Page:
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Another key defense for Armstrong rested in the idea of an implicit waiver, which refers to Armstrong’s contention that USPS knew Armstrong was doping and intentionally took no action to stop it. USPS, Armstrong stresses, profited greatly from the sponsorship, which spanned from 1995 to 2004. This relationship worked so well that USPS extended the contract in 2000. USPS, then, arguably waived any rights it enjoyed under the sponsorship to take action against Armstrong. Along those lines, Armstrong highlighted how the government admits it was aware of allegations of Armstrong doping—allegations that were reported in the late 1990s by The New York Times, NPR and other national media—but did not investigate. Instead, USPS negotiated new contractual terms that dealt with negative publicity from any failed drug test. Contractually, you might say, USPS “made a deal with the devil” and knew exactly what it was getting.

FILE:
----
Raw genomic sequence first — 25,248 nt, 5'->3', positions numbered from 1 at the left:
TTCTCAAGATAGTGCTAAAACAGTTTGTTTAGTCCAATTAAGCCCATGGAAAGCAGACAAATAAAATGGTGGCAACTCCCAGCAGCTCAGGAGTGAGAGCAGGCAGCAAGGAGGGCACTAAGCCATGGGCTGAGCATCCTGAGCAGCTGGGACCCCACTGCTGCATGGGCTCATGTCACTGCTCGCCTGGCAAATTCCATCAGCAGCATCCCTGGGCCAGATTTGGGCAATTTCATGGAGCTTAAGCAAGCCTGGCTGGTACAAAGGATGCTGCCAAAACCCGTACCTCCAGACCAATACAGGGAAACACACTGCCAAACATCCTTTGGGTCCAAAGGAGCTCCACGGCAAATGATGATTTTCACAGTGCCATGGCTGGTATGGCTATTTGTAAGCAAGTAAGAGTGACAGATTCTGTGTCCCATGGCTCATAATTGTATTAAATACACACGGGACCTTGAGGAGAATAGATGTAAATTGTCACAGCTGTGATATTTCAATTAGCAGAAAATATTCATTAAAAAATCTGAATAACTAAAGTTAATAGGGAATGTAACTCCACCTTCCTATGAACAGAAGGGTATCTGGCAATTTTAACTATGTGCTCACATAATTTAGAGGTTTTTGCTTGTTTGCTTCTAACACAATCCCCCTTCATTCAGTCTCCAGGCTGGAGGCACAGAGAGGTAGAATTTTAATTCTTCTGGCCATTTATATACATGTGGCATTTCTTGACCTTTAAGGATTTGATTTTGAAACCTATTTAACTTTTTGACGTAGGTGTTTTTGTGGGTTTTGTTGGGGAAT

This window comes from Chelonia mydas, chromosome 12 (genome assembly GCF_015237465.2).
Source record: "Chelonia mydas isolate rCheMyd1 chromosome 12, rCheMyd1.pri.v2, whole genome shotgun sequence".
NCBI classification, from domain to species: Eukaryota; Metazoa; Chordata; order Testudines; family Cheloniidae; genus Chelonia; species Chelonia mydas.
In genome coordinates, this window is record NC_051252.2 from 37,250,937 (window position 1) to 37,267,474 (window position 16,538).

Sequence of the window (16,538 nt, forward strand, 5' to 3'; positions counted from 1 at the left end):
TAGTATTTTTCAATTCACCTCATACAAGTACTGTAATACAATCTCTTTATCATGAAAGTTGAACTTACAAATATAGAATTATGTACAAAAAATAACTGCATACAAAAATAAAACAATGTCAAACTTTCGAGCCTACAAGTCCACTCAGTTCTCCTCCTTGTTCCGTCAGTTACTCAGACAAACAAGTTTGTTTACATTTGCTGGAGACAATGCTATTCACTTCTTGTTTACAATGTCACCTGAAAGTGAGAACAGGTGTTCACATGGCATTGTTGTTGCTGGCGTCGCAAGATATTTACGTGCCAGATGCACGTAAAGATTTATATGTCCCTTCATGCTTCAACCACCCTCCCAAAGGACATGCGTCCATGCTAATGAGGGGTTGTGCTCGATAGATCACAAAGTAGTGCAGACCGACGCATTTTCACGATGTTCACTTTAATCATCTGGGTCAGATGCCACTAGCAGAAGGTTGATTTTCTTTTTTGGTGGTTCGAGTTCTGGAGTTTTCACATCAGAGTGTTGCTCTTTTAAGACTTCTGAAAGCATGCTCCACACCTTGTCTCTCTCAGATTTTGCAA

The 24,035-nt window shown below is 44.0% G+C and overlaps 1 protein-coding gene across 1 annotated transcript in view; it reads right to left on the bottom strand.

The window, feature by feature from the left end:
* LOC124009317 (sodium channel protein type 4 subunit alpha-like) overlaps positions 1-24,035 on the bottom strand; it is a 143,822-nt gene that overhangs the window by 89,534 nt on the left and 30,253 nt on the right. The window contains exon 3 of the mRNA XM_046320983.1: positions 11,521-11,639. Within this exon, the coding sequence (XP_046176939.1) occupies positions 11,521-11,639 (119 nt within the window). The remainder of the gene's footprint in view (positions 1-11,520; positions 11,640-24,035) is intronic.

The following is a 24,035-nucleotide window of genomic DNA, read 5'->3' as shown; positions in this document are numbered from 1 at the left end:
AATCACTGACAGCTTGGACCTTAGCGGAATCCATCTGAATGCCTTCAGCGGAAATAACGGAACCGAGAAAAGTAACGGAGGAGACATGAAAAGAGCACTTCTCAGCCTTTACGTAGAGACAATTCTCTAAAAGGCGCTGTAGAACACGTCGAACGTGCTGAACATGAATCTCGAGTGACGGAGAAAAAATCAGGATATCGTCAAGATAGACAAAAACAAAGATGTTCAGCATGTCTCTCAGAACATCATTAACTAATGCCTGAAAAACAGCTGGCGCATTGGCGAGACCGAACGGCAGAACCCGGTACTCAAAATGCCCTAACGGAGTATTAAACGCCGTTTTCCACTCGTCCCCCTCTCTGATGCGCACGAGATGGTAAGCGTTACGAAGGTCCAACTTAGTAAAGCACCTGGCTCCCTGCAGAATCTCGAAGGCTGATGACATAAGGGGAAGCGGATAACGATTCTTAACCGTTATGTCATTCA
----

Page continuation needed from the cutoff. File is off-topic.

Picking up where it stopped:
There were still other defenses for Armstrong. One such defense was that the case was barred by time: Armstrong insisted the relevant statute of limitations had run out.

Armstrong could have lost everything by risking a trial

No matter the rebuttals Armstrong raised, he knew that the government usually wins its false claim cases or at least negotiates a settlement in which the defendant must pay a great deal of money. According to one recent analysis of false claim cases where the government has intervened, approximately 95% lead to a favorable judgment or settlement. These realities likely played a motivating force in Armstrong’s decision to settle in spite of his rebuttals and in spite of the fact that so few qui tam defendants possess the level of resources necessary to retain a legal team of top attorneys as Armstrong had assembled.